Why the Cost of Rent Is Soaring

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Why the Cost of Rent Is Soaring

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If it seems like your monthly rent check is getting bigger at a faster rate each year, it’s not your imagination.

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According to new data, the average cost to rent an apartment is growing at nearly three times the rate of inflation!

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Why is this happening?

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Since the financial crisis, the percent of Americans who own their homes has fallen dramatically.

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In 2004, 69% of households owned the home they lived in. But by 2014, this had fallen to 64%.

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This implies that, over the past decade, an estimated 5.9 million households that would have otherwise owned a home have chosen to rent instead.

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To make up for this, builders of multifamily housing units have tried to keep up with the increased demand.

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This is why multifamily building starts are at a historic high.

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But because builders haven’t been able to increase supply fast enough, apartment vacancy rates have dropped to the lowest point in more than a decade.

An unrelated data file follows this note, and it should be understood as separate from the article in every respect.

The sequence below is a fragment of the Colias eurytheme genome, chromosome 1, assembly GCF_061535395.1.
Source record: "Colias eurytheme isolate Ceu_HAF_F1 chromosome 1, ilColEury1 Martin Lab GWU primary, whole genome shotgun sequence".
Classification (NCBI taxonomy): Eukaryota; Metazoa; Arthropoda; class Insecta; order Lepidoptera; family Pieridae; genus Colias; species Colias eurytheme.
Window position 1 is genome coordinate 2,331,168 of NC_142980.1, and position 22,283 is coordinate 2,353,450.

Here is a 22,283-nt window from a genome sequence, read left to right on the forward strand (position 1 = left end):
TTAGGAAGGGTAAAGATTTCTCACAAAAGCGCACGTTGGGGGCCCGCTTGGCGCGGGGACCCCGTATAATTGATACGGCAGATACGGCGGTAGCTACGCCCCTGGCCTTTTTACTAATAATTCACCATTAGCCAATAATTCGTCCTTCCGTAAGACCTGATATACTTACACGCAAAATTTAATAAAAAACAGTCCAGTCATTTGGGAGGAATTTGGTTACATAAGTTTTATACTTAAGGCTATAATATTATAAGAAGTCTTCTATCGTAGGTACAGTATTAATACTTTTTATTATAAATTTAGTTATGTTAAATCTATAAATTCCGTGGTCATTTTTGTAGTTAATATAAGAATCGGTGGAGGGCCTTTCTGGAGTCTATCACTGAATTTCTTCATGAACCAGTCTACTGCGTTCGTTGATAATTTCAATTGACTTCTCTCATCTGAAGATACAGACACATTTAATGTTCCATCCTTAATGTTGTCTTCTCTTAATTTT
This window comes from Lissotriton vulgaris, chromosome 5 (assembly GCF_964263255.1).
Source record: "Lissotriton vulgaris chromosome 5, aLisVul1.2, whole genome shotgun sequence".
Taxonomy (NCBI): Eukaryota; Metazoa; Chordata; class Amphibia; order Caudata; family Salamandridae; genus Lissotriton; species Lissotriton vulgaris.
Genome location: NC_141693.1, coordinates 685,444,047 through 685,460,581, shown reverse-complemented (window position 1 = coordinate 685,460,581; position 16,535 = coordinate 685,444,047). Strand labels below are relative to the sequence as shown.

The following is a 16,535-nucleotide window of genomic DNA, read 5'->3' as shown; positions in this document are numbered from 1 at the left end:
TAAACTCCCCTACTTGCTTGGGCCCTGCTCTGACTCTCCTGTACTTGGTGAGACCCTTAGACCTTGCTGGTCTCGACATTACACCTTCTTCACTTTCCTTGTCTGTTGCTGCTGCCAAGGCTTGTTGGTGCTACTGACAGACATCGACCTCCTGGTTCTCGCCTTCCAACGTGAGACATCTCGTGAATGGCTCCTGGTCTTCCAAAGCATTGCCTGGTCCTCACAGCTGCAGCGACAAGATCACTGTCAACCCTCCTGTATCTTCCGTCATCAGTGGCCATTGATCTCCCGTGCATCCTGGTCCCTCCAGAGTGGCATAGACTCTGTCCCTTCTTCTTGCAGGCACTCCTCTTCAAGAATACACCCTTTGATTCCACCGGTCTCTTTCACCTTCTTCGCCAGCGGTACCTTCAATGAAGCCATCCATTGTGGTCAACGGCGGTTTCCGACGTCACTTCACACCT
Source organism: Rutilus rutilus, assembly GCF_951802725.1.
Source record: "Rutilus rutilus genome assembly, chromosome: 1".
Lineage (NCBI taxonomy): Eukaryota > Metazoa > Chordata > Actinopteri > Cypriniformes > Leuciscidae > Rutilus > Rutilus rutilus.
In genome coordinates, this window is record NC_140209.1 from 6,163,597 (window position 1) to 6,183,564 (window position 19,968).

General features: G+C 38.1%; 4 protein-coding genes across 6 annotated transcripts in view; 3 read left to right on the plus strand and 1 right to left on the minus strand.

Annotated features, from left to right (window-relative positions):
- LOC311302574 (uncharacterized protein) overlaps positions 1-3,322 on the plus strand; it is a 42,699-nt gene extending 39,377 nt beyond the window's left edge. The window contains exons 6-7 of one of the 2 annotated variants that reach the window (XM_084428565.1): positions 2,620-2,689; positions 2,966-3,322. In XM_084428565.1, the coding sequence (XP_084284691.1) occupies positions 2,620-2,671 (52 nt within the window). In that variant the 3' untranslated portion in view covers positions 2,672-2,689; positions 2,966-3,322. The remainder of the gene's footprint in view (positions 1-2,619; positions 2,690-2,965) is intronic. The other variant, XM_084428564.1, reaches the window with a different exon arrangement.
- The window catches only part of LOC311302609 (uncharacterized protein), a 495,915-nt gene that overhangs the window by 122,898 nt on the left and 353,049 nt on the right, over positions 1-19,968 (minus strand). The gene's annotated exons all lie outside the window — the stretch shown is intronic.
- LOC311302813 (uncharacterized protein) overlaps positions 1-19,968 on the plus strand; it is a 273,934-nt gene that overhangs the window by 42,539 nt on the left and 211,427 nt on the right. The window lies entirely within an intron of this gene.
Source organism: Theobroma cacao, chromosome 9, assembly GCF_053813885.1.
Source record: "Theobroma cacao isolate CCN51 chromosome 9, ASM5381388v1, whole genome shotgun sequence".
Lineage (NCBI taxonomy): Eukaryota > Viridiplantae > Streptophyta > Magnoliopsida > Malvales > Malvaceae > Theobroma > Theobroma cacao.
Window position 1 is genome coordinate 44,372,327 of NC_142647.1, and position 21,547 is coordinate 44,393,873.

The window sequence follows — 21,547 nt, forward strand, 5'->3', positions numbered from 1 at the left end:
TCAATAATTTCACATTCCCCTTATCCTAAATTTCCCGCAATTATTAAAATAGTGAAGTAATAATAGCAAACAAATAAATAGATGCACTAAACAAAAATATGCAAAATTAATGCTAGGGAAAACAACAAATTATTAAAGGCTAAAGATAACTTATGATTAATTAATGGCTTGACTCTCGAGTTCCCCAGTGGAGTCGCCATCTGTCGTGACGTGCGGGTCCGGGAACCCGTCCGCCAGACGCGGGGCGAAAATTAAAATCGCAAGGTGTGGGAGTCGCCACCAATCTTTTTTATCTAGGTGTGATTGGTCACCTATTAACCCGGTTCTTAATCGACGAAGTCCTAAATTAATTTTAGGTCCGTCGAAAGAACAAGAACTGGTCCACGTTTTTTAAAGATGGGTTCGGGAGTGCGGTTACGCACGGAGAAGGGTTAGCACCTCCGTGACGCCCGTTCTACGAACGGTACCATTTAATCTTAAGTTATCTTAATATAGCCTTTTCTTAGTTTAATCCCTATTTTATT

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In 2009, 8% of apartment units were vacant. Today, only 4.2% are empty.

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The net result is that landlords have little incentive to negotiate on price.

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In fact, just the opposite is true: They have every incentive to increase rent.

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And that is exactly what they’ve been doing.

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In 2007, the average rent across the country was just over $1,000. Today, it’s almost $1,200. That’s a nearly 20% increase!

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The good news is that this trend may be coming to an end.

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According to Nick Timiraos from The Wall Street Journal: “It could get a touch harder in 2015 and 2016 for landlords to keep raising rents as aggressively.”

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Let’s hope he’s right!

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